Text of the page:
PRESENCE (PREdictive SENsorimotor Control and Emulation)
PRESENCE is a new architecture for speech-based interaction that is founded on the
premise that future progress depends, not on how to "bridge the gap" between speech
science and speech technology, but on both communities seeking to assimilate wider
research findings on the behaviour of living systems in general and the cognitive
abilities of human beings in particular.
The PRESENCE architecture is inspired by relatively old ideas such as perceptual
control theory [Powers, W. T. (1973). Behavior: The Control of Perception: Hawthorne,
NY: Aldine] together with relatively new discoveries such as mirror neurons [Rizzolatti,
G., & Craighero, L. (2004). The mirror-neuron system. Annual Review of Neuroscience,
27, 169-192] coupled with contemporary theories of cortical functionality such as
hierarchical temporal memory [Hawkins, J. (2004). On Intelligence: Times Books] and
emulation mechanisms [Wilson, M., & Knoblich, G. (2005). The case for motor involvement
in perceiving conspecifics. Psychological Bulletin, 131(3), 460-473].
PRESENCE intentionally blurs the distinction between the core components of a traditional
spoken language dialogue system and, as a result, cooperative and communicative behaviour
emerges as a by-product of an architecture that is founded on a model of co-action
in which the system has in mind the needs and intentions of a user, and a user has
in mind the needs and intentions of the system.
The PRESENCE architecture is organized into four layers. The top layer is the main
path for motor behaviour such as speaking. A system's needs S:n modulated by motivation,
causes the selection of a communicative intention S:i that would satisfy those needs.
The selection mechanism can be implemented as a search process, and this is indicated
by the diagonal arrow running through the S:i module. The selected intention drives
both actual motor behaviour S:m and an emulation of possible motor behaviour S:E(S:m)
on the second layer. Sensory input feeds back into this second layer, providing
a check as to whether the desired intention has been met. If there is a mismatch
between intended behaviour and the perceived outcome, then the resulting error signal
will cause the system to alter its behaviour appropriately.
The third layer of the model captures the empathetic relationship between system
as a speaker and the user as a listener that conditions the speaking behaviour of
the system. U:E(S:i) represents the emulation by the user of the intentions of the
system, and S:E(U:E(S:i)) represents the emulation of that function by the system.
A similar arrangement applies to S:E(U:E(S:m)) - the system's emulation of the user's
emulation of the systems motor output. The fourth layer represents the system's
means for interpreting the needs, intentions and behaviour of a user though a process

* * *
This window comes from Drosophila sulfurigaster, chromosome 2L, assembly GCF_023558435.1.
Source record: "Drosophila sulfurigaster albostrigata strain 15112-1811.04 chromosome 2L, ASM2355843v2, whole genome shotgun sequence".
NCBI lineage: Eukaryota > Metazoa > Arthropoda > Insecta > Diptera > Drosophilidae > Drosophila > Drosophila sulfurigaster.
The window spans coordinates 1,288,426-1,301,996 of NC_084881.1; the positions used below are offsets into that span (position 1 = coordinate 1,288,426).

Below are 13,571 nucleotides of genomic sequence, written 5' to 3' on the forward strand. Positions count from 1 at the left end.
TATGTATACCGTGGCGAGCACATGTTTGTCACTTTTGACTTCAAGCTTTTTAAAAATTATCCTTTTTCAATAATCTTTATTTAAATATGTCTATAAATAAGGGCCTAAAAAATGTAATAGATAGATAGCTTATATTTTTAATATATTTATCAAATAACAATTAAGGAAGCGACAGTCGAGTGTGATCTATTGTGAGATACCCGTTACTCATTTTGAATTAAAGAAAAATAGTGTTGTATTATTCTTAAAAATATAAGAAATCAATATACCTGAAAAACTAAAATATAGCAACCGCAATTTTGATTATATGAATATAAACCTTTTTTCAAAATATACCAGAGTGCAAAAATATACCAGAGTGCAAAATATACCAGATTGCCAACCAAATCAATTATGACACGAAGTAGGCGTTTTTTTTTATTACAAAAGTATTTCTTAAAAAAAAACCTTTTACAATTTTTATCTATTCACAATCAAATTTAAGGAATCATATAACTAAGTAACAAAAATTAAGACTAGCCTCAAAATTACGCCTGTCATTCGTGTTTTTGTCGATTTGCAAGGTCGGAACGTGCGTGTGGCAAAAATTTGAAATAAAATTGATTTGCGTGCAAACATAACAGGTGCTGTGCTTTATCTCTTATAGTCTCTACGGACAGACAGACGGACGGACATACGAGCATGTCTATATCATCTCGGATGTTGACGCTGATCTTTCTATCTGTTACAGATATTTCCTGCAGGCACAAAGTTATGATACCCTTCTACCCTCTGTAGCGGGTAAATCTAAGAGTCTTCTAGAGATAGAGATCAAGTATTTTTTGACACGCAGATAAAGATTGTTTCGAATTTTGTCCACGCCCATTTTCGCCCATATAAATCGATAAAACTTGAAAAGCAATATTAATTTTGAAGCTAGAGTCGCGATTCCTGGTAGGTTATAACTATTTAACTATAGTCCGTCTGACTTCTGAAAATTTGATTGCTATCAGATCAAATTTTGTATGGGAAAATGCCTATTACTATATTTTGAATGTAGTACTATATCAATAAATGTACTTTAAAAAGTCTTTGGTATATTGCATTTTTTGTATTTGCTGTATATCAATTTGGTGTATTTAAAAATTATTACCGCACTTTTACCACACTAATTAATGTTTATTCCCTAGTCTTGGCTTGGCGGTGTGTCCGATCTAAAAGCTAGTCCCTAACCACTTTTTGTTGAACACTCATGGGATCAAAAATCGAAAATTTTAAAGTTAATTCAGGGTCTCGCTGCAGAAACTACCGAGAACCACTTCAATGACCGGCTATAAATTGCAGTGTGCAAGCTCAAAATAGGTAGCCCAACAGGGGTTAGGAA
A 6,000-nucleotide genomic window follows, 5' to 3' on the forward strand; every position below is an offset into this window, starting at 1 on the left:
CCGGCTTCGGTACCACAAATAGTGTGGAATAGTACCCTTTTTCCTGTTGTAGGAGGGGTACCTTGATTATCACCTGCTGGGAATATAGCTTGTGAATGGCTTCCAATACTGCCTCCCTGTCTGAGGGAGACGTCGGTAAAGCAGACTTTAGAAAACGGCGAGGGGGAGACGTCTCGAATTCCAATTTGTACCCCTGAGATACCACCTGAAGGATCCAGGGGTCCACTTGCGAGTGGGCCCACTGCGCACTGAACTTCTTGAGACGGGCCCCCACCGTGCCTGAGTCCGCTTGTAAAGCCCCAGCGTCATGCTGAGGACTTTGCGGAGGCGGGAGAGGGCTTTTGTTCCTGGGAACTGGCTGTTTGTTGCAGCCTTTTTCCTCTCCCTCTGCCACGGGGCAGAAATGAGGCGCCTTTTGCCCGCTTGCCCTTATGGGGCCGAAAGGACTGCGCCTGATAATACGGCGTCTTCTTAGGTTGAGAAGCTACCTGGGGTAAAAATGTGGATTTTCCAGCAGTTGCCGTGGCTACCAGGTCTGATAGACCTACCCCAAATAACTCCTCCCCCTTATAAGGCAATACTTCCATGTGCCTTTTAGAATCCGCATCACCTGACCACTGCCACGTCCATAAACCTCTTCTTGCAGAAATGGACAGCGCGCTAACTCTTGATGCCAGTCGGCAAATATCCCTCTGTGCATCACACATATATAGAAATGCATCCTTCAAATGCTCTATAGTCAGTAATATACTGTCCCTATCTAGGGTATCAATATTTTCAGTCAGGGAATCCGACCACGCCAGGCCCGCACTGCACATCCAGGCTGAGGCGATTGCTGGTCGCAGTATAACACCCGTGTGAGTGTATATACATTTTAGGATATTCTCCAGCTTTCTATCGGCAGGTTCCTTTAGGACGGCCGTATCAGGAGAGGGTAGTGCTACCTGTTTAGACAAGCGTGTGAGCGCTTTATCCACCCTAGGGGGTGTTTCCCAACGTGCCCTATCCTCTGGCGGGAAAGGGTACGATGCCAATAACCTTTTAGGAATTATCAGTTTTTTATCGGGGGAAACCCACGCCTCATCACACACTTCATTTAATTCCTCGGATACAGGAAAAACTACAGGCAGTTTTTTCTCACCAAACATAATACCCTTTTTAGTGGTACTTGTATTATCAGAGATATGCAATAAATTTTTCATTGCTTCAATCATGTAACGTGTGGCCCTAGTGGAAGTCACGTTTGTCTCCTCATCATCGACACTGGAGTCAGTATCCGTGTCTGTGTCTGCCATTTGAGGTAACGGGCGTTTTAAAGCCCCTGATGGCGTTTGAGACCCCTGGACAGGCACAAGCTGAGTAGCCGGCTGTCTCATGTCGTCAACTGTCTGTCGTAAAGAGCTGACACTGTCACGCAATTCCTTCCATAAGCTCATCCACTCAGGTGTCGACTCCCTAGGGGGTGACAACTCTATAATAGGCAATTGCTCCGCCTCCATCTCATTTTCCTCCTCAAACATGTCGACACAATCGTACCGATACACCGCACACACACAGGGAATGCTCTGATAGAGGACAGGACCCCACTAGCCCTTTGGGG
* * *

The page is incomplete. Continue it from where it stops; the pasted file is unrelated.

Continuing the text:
of emulating the user's needs S:E(U:n), intentions S:E(U:i) and behaviour S:E(U:m).
The second, third and fourth layers are able to exploit the information embedded
in the previous layers, and this is indicated by the large block arrows. This process
is equivalent to parameter sharing between the different models and thus represents
not only an efficient use of information but also offers a mechanism for learning.
In fact such a process may be bi-directional, and the potential flow of information
in the opposite direction is indicated by the small block arrows.
The basic communicative loop in the PRESENCE architecture contains system components
that are themselves realized using similarly-structured building blocks. The PRESENCE
architecture is thus inherently nested recursively and hence hierarchical in structure.
As a result, further refinements in behaviour arise from the operation of the nested
Overview of the PRESENCE architecture (click to enlarge)
PRESENCE is based on the premise that there are three fundamental factors that ultimately
determine an organism's fitness to survive in an evolutionary framework:
a need to manage energy (facilitating efficient behaviour)
a need to manage entropy (facilitating efficient communications)
a need to manage time (facilitating efficient planning)
These constraints, coupled with an integrated and recursive processing architecture,
pave the way to a new approach to spoken language technology in which high-level
interactive behaviours such as prosody and emotion emerge as fundamental aspects
of a communicative system rather than as processing afterthoughts.
A new model of speech generation that …
selects its characteristics appropriate to the needs of the listener
monitors the effect of its own output
modifies its behaviour according to its internal model of the listener
A new model of speech recognition that …
uses a forward/generative model based on an internal emulation of the communicative
intentions of the speaker
adapts its forward/generative model to the voice of the speaker based on knowledge
of its own voice
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to control the degree-of-articulation on Italian HMM-based synthetic voices. 8th
ISCA Speech Synthesis Workshop (SSW8). Barcelona, Spain.
Crook, N., Smith, C., Cavazza, M., Pulman, S., Moore, R. K., & Boye, J. (2010). Handling
user interruptions in an embodied conversational agent, AAMAS 2010: 9th International
Conference on Autonomous Agents and Multiagent Systems. Toronto.
Worgan, S., & Moore, R. K. (2008). Enabling reinforcement learning for open dialogue
systems through speech stress detection, Fourth International Workshop on Human-Computer
Conversation. Bellagio, Italy.
Hofe, R., & Moore, R. K. (2008). AnTon: Using an animatronic tongue and vocal tract
model to investigate human language learning from an energetics point of view, Epigenetic
Moore, R. K. 'Towards speech-based human-robot interaction', Proc. Symposium on Language
and Robotics, Aveiro, Portugal, 10-12 Dec. (2007)[pdf].